Why You Should Write for Radio Drama
Radio drama presents incredible opportunities, but when you’re heading for a niche market, you need to lead with your passion, writes Jay Harley
Lead with your passion
Many writers hope to make their big break in authored, high-end, ‘proper’ drama. They may plan to get a few broadcast hours under their belt first – using continuing drama, theatre or radio drama as a stepping-stone along the way. To those writers I wish good luck, but radio drama is far more than a stepping-stone.
Some writers grew up listening to The Archers or came to radio drama because of the incredible writing and performing talent it attracts. These writers are passionate about radio and they appreciate the massive scope of the medium and dream of hearing their idea on Radio 4. If this is you, please keep reading.
As a former producer of Radio 4 drama, please trust that we can spot the difference a mile off. We know someone who’s passionate about writing for the most expansive of dramatic forms, from someone who just wants a paid commission for their writing CV. We know, and we fight for you tooth and claw when we find the talent we want to champion for radio. You need to get a producer in your corner.
So how do you do that?
Know your market
BBC Radio 4 is the home of radio drama in the UK, and the single biggest broadcaster of this genre:
“We broadcast drama at least twice a day, every day, to audiences of around a million passionate and engaged listeners.” ~ BBC Radio 4
A regular listener to the channel will have their favourite writers and producers and might be attracted by genre exemplars, period pieces, cinematic serials or one-off afternoon dramas that sparkle with originality. You need to be listening, but you also need to retain your unique voice.
The biggest mistake made by new-to-radio writers, is trying to write something that doesn’t reflect your own voice but reflects what you think Radio 4 drama sounds like. Listen broadly, but then step away, and pitch the story you want to tell, not a parody, pastiche or even an homage – be original.
The scope of audio drama is infinite, but many writers are bounded by the limits of their own imagination. So really think about the form – why audio, what can you do here that you can’t do anywhere else? My first radio sitcom was set in a taxi office, but my second was about aliens! The first radio drama I had commissioned as a producer was about time travel. I’ve also written audio stories for the Doctor Who and Torchwood universe. There is no medium with more expressive potential (and on a feasible budget) than audio.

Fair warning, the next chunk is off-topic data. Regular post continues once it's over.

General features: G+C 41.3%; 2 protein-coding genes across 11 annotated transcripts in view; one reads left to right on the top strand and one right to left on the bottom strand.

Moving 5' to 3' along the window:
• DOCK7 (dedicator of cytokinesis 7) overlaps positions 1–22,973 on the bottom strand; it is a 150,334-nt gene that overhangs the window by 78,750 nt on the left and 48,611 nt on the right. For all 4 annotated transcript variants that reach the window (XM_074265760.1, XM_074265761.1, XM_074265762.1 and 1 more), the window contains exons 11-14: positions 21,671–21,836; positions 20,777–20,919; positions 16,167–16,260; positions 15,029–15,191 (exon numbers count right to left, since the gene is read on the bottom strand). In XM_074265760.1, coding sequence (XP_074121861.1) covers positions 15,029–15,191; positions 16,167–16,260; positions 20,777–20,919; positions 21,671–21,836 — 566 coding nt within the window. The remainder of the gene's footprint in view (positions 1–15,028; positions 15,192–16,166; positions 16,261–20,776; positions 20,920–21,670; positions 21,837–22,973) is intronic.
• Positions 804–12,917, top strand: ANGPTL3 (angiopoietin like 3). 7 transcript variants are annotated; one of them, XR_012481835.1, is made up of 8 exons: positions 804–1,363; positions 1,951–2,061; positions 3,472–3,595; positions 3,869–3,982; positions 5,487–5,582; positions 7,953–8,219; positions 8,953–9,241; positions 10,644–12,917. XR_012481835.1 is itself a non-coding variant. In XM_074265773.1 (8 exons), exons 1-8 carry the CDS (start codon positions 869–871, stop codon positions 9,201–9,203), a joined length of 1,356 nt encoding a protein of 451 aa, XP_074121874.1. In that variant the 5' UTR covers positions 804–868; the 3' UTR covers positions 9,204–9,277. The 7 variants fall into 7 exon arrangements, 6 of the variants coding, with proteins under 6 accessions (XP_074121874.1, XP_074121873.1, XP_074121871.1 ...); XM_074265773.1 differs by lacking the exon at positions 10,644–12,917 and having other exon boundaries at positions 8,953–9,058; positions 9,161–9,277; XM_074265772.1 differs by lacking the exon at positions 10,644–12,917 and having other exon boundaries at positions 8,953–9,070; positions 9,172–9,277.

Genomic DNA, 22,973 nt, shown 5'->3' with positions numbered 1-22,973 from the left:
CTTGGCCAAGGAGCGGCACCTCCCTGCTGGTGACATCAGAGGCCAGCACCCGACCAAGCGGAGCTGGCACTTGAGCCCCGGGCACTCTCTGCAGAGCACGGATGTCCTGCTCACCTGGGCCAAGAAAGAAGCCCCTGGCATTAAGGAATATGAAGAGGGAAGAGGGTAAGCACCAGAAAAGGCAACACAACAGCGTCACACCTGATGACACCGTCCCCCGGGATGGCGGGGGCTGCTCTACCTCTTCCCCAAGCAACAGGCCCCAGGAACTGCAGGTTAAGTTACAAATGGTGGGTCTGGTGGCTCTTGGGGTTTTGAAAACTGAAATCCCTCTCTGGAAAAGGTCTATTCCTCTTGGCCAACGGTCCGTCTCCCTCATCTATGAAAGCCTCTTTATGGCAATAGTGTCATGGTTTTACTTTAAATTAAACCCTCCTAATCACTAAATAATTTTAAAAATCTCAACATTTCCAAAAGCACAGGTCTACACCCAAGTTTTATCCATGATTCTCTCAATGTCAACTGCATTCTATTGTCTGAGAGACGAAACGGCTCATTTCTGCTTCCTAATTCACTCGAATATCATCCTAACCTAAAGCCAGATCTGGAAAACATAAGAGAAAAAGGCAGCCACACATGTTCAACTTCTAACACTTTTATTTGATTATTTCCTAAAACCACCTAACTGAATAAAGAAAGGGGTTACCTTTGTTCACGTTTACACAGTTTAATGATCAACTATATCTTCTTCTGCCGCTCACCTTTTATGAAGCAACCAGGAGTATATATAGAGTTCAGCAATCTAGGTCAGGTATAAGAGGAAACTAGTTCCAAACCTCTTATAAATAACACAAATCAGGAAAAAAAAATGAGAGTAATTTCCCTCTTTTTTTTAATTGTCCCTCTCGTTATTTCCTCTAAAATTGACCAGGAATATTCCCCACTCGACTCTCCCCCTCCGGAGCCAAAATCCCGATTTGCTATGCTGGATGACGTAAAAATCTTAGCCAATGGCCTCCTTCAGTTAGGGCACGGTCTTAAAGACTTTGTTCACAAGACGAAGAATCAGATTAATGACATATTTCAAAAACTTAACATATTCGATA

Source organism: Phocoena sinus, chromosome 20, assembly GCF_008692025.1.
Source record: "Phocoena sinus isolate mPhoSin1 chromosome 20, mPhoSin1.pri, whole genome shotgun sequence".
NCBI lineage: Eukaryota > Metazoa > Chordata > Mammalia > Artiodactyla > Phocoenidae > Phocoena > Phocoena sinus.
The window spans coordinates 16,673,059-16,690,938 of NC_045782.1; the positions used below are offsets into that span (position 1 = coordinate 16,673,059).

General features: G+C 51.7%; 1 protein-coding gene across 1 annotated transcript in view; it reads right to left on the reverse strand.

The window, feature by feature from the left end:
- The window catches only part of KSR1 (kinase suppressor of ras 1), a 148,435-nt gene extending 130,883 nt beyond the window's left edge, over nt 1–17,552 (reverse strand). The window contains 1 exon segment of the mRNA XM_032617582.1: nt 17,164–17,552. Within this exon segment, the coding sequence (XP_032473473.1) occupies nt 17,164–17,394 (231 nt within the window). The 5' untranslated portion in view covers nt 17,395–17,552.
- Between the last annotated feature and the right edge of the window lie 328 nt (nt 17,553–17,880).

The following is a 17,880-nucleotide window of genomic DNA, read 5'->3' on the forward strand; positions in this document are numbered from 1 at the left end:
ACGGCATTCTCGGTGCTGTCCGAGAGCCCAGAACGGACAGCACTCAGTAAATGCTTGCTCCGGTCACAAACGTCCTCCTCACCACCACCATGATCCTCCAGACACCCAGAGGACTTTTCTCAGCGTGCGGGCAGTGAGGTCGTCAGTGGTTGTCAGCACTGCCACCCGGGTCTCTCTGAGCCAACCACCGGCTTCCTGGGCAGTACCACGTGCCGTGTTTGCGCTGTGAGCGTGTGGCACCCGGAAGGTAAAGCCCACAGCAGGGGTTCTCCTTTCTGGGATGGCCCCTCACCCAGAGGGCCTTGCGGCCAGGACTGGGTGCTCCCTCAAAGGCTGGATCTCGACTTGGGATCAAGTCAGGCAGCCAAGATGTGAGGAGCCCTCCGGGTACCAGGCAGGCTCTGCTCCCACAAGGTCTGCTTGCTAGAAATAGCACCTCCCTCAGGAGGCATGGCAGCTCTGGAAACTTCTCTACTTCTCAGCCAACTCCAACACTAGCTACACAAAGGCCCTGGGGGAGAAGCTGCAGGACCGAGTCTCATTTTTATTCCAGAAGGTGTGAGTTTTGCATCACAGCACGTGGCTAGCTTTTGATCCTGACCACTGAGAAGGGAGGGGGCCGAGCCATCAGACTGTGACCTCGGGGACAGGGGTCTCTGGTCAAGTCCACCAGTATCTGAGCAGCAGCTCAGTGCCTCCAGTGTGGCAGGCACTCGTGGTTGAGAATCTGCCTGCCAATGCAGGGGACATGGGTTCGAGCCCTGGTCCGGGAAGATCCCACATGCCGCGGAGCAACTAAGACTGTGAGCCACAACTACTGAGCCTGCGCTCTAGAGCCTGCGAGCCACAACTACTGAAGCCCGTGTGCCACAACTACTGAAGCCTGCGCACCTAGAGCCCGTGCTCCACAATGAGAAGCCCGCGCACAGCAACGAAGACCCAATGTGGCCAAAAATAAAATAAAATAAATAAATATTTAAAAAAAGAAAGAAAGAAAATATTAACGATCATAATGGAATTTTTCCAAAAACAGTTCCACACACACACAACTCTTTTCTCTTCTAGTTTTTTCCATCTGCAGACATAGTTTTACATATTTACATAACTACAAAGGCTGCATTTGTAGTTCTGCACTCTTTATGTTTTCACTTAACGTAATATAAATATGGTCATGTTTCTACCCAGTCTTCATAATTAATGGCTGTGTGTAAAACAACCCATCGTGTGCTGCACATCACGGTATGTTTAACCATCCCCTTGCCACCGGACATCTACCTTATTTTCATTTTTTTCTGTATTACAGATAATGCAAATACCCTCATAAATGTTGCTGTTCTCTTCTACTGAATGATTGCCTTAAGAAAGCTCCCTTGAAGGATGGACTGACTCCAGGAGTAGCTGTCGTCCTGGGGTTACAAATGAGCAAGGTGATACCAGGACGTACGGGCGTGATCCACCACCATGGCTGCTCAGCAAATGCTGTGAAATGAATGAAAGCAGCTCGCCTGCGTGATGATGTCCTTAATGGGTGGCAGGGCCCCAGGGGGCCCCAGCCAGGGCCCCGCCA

This is why so many books are adapted for radio. You can preserve the author’s voice here, whether you use voiceover or not. In films, slapping an authorial voiceover across the visuals really negates the point of adapting a book in the first place. But as a writer for audio, your words can make a devastating impact. Then consider that Michael Sheen, Catherine Keener, Andrew Scott, Alison Steadman and every other acting talent you could name continue to return to audio drama, podcasts, radio comedy, audiobooks, time and again.
So how do I find a producer?
When I was looking for writers for Radio 4, I was excited by the daunting task of trying to find as yet undiscovered talent that was packing the punch the commissioner required. Producers seek out playwrights who are bedecked with awards, winners of talent initiatives and diverse writers already creating buzz across other media.
I remember meeting a play writer I was really excited about and approached her about radio drama. She said “Oh, loads of people have been asking me about that”. Of course they had. There was a queue of eager radio producers keen to snap her up, while she was concentrating on TV opportunities. Writers will be sought-after on the basis of what they have already achieved. Writers with no credits, cold-calling producers, are less likely to be an equally exciting prospect.
You have to convince your producer that you are amazing, because they have to then convince the commissioner about you, alongside all of their other writers. The commissioning process is wildly competitive. I worked with established writers who had completed several drafts of treatments, who still didn’t make it to a commission. It’s so, so tough, and you will need a dazzling biography, for your producer to be able to excite the commissioner.
Writing for radio is very specific and if a producer seeks you out, they will help you get good at it.
If you don’t have a producer in your corner, you need to listen to a lot, read all of the radio scripts in the BBC Writers Room archive and get good at telling stories in audio-specific dramatic ways. Can you extend or expand the form itself? Have you heard any interesting sound art in binaural forms that you think could be made narrative for radio?
It sounds like a big ask, and it is – but you need to stand out. Your play about two students on their couch might not, but a surround sound piece about two gamers caught in a VR world might? You need the story to be about something, you need captivating characters, you need to really polish your dialogue skills and you need to answer the question “Why radio?”.
Know the productions you love, find out which producers make that kind of show, then do something brilliant that puts you in front of them. I worked in radio drama in Cardiff, yet the writers who contacted me to see their plays were all London-based. Do your research, find local producers and invite them to your play, readthrough or screening. Show them the work you have already created.
If you really, really want to write for radio drama you can. It won’t be easy, it’s competitive and getting your foot in the door will require effort and probably several knock-backs. But if it’s what you really want, you can make it happen.